At present, an optimal treatment of GCLM (which is classified as M1 clinical stage) remains debated [5, 6]. Hepatic metastases from GC are considered as unresectable since these lesions present as multiple nodules, which are distributed in hepatic lobes, as well as extrahepatic organs [7, 8]. Devastating prognosis is usually expected for unresectable GC. Under this circumstance, palliative chemotherapy will be highly recommended . Among patients treated with chemotherapy alone, their 5-year OS rate was only 1% (with a median survival time of 14 months). Conversion surgery may be attributed to long-term survival in selected patients.
The role of gastrectomy playing in treating metastatic GC (in the absence of urgent symptoms, such as bleeding or obstruction) is yet to be illustrated. A higher risk from surgery and longer recovery time are expected for elderly patients. Through reducing tumor volume, debulking surgery may prolong survival and/or delay the onset of life-threatening symptoms . Elderly patients with GCLM are under-represented in clinical trials, with few reported studies in this setting.
Here, we have described a specific case of long-term survival after palliative distal gastrectomy combined with chemotherapy and argon-helium cryoablation of liver and lung metastases. The observed improved outcome definitely merits a prospective study to explore potential survival benefits in specifically selected patients, especially for those who urgently require palliation of serious symptoms, such as bleeding or obstruction.
Discussion and conclusions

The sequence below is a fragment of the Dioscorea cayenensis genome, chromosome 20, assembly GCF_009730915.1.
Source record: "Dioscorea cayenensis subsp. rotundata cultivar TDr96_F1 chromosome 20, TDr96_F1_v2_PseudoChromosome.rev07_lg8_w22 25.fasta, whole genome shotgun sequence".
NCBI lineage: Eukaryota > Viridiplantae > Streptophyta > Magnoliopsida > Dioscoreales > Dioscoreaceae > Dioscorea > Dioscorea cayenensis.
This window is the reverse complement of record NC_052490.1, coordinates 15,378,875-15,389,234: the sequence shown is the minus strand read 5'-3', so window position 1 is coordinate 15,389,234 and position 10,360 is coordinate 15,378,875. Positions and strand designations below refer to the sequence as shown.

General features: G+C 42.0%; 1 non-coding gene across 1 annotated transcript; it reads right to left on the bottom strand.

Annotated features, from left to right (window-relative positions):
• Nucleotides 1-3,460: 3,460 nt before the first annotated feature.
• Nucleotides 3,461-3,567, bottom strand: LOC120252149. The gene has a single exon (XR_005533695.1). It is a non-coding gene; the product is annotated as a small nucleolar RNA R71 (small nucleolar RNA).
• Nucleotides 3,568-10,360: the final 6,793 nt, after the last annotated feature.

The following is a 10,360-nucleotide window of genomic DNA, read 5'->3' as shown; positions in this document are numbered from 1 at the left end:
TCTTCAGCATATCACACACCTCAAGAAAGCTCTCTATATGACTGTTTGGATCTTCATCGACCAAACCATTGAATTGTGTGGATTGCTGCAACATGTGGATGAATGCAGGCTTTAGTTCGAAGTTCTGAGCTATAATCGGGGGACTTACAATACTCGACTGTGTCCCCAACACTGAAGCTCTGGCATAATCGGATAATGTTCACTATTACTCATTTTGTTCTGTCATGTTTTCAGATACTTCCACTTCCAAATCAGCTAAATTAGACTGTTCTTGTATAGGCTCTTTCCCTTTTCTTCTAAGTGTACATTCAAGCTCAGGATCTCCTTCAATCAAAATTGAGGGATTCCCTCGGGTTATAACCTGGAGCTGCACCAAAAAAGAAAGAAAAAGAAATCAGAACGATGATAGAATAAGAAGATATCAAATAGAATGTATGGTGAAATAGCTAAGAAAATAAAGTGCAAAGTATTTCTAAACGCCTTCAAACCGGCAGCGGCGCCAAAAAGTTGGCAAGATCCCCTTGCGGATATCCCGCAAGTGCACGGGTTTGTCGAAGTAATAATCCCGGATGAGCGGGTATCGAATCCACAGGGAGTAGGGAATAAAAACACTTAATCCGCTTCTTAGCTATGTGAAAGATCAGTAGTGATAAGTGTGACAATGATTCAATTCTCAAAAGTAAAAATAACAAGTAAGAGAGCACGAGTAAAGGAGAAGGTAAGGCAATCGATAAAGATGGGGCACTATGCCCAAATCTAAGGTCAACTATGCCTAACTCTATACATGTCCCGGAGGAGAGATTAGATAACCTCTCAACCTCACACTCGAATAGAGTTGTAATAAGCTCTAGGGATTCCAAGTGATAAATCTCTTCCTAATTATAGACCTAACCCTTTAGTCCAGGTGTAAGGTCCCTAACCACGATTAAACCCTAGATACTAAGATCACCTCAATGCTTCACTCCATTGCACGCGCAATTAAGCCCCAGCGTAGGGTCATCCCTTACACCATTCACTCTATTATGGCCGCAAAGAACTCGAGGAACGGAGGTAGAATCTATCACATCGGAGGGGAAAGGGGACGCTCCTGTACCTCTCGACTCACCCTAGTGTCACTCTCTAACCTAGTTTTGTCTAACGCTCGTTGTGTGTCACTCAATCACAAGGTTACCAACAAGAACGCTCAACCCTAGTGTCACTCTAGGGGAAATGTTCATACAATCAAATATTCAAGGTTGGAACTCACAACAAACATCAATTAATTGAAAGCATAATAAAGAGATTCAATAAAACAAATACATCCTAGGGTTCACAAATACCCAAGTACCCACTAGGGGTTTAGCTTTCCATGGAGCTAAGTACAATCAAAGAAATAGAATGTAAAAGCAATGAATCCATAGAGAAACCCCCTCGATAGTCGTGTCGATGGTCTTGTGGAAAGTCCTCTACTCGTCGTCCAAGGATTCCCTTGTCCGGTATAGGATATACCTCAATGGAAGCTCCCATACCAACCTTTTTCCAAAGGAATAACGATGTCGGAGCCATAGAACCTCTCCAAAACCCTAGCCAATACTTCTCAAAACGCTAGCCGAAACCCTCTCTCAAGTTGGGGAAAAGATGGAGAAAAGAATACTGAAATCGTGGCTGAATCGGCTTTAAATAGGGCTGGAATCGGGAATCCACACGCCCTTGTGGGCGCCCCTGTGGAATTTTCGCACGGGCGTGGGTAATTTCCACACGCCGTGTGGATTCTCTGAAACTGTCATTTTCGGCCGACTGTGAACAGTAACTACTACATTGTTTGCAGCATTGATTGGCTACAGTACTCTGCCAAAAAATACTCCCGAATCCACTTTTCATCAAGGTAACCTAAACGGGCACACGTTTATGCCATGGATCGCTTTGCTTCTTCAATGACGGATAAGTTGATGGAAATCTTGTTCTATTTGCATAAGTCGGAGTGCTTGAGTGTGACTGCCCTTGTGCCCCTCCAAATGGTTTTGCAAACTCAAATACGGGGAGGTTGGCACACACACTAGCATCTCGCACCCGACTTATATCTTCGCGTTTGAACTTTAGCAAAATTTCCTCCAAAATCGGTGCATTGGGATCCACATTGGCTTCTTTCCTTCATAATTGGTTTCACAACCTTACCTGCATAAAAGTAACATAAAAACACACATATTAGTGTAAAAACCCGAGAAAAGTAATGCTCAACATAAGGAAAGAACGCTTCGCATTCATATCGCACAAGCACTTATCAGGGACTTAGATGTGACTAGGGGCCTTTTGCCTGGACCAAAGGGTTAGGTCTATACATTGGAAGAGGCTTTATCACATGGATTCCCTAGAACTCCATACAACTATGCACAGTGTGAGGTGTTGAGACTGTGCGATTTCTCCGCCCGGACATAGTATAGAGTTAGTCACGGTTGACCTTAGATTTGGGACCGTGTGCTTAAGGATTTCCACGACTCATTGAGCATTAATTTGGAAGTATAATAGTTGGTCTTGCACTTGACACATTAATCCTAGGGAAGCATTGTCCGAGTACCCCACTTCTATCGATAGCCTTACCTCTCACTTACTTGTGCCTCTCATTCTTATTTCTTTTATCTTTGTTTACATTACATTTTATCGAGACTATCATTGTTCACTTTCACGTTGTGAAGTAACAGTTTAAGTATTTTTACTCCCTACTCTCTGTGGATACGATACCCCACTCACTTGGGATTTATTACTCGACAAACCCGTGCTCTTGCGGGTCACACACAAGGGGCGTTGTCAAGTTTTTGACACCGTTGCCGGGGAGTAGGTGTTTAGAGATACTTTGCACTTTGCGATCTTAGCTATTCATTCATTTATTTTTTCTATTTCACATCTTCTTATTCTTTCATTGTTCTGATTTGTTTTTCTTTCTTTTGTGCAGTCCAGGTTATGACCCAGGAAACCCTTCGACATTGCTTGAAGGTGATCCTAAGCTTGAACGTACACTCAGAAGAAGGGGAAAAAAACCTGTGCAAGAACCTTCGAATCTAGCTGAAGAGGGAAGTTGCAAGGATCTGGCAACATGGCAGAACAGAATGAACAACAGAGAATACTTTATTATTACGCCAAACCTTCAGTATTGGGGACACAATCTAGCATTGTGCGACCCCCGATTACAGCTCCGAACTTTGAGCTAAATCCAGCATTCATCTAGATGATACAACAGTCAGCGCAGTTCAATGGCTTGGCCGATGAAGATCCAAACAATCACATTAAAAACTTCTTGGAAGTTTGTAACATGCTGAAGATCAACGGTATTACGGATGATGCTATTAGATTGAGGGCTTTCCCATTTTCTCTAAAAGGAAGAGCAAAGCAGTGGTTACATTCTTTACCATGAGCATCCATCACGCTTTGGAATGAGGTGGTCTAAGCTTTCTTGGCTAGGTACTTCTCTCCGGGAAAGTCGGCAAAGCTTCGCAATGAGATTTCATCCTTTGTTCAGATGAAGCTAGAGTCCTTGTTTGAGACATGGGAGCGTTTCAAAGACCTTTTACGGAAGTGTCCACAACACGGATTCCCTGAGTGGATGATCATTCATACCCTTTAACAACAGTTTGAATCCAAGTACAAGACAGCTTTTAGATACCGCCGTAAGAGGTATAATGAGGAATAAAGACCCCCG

GCLM refers to liver lesions originating from primary GC, which remains a major cause of GC-related deaths, with a 5-year survival rate of 0–10% in unselected cases . Surgery with curative attempt is a key component for multidisciplinary approach. Hepatectomy may be performed on a small number of metastatic nodules, and not restricted to a solitary nodule, provided no other non-curable factors. Whether synchronous metastases have better prognosis than metachronous metastases remains controversial. Palliative gastrectomy could be considered for GCLM patients if they fulfill following criteria: (1) Through removing a bulky tumor, potential life-threatening symptoms such as obstruction, perforation, or bleeding maybe eliminated. (2) A decrease in tumor load may render the residual cancer cells more sensitive to adjuvant therapy. (3) Reduction in tumor volume may diminish nutrient burden on the patient exerted by the tumor. (4) As the tumor produce immunosuppressive cytokines, reducing the tumor burden may help activate anti-tumor immunologic machinery [12, 13].In this case, palliative gastrectomy contributes to prolonged survival.